After 95-year old Marvel patriarch Stan Lee died Monday, the outpouring of emotion from all corners of the internet was overwhelming. It was also fitting. As the creator of some of the most enduring superheroes ever, including Spider-Man, the X-Men and The Incredible Hulk, Lee’s huge cultural imprint spans decades. But for everything he did to mold the world of comic books, Lee’s impact on Hollywood is perhaps even greater. 

Since launching with 2008’s Iron Man, the Marvel Cinematic Universe has become a pop culture force the likes of which we’ve never seen before. Aside from being a financial juggernaut, the MCU also helped usher in the era of the shared cinematic universe, a groundbreaking concept that Lee helped create in the 1960s, when he, along with artists like Jack Kirby and Steve Ditko, decided that their characters would all inhabit the same shared world. Marvel Studios boss Kevin Feige followed their lead, a strategy that has so far spanned 19 movies, and culminated with 2018’s Avengers: Infinity War, the colossal superhero space saga that went to on to become the fourth highest-grossing movie of all time. 

But audiences aren’t the only ones whose lives were irrevocably altered by Lee’s work. A crop of Hollywood’s most boldface names—many of whom paid tribute to Lee on social media on Monday—probably wouldn’t have the careers they have today without him. One of those stars is Sebastian Stan, who basically said as much when we spoke to him hours after news of Lee’s passing broke. “I wouldn’t be here right now if it wasn’t for him. That’s kind of how I’m thinking today,” he said over the phone. “His overall impact on my life, that I’m actually sitting here and talking to you now, is because of him.”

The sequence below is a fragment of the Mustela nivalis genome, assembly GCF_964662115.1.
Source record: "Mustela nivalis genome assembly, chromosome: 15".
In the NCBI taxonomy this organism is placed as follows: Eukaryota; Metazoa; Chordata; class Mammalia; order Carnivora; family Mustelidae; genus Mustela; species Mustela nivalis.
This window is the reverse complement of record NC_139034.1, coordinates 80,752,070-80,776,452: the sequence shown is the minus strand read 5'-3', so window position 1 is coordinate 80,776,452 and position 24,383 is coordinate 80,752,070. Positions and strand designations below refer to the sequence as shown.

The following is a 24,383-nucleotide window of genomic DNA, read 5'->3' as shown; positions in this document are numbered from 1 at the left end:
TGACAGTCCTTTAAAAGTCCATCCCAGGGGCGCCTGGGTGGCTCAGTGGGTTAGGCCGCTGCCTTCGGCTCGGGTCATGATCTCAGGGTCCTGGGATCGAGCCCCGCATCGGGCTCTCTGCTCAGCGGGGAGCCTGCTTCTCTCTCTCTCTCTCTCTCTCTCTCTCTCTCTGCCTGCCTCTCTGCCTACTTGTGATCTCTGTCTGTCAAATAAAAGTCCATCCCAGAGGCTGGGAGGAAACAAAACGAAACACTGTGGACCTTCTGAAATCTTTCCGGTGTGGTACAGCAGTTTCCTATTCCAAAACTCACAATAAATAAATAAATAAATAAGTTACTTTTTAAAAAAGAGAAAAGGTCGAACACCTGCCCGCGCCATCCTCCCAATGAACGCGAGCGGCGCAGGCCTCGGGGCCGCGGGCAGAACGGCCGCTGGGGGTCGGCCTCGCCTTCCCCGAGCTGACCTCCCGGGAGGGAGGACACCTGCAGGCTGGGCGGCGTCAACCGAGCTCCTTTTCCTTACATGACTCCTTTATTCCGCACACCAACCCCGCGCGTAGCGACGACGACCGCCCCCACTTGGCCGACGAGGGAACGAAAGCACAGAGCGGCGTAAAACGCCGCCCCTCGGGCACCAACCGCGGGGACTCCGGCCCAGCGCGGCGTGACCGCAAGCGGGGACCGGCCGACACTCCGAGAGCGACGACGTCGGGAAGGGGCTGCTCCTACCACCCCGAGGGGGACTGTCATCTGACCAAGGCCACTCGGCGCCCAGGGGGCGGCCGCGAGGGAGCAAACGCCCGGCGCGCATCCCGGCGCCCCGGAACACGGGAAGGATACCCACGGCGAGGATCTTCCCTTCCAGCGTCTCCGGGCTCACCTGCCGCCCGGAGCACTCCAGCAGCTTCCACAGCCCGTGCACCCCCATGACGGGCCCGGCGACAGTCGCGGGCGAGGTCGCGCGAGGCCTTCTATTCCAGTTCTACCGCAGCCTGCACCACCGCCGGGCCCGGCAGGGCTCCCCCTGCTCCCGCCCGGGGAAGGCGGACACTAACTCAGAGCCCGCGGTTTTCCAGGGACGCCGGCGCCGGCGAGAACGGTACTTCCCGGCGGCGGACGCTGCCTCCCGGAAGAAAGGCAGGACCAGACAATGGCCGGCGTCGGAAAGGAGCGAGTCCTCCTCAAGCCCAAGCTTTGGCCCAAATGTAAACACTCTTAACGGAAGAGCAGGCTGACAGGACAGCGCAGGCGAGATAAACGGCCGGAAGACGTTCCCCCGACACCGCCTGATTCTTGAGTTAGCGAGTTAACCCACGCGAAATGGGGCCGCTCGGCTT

Stan has played Bucky Barnes—a.k.a The Winter Soldier—in six Marvel movies (next summer’s Avengers 4 will be his seventh) and is in talks to reprise the role alongside Anthony Mackie’s Falcon for a limited TV series at Disney’s upcoming streaming service. “I know he was very happy with what we’ve done and that he really enjoyed the films and making all those cameos,” Stan said of the not-so-surprise appearances Lee made in every single one of Marvel’s big screen iterations.

Judging by all the selfie tributes posted by Marvel stalwarts like Robert Downey Jr. and Chris Pratt, Lee was still very a much a fixture in the Marvel family, which Stan reminisced about fondly. “I got to meet him a few times one-on-one here and there,” he said. “We’d run into each other and he always remembered that I was playing Bucky and he always threw a glance at me and said, 'Remember, Bucky’s one of the good guys.'”

Stan, who can be seen next month playing a grizzled undercover cop in the noir thriller Destroyer, did his best to try and put Lee’s death into perspective. “It’s just insane. It’s crazy to think of one person’s impact on so many things. I think that’s the fear, at least that I have, when people get up there in age and you worry that you’re going to see that headline and you just don’t know how to process it right away when you do.”

But even as he took time to examine the impact Lee had on his life, Stan showed off some of the elusiveness that’s become a trademark of the Marvel family, especially when they’re asked to spill details on upcoming projects. "The only thing I know is that Anthony Mackie and I are going to try and remake 48 Hours and that’s the only conversation I’ve had with him," he said when asked about that rumored TV show. "But I’m happy to receive phone calls at any point in time. I’m trying for the eighties, man." Stan Lee would be proud.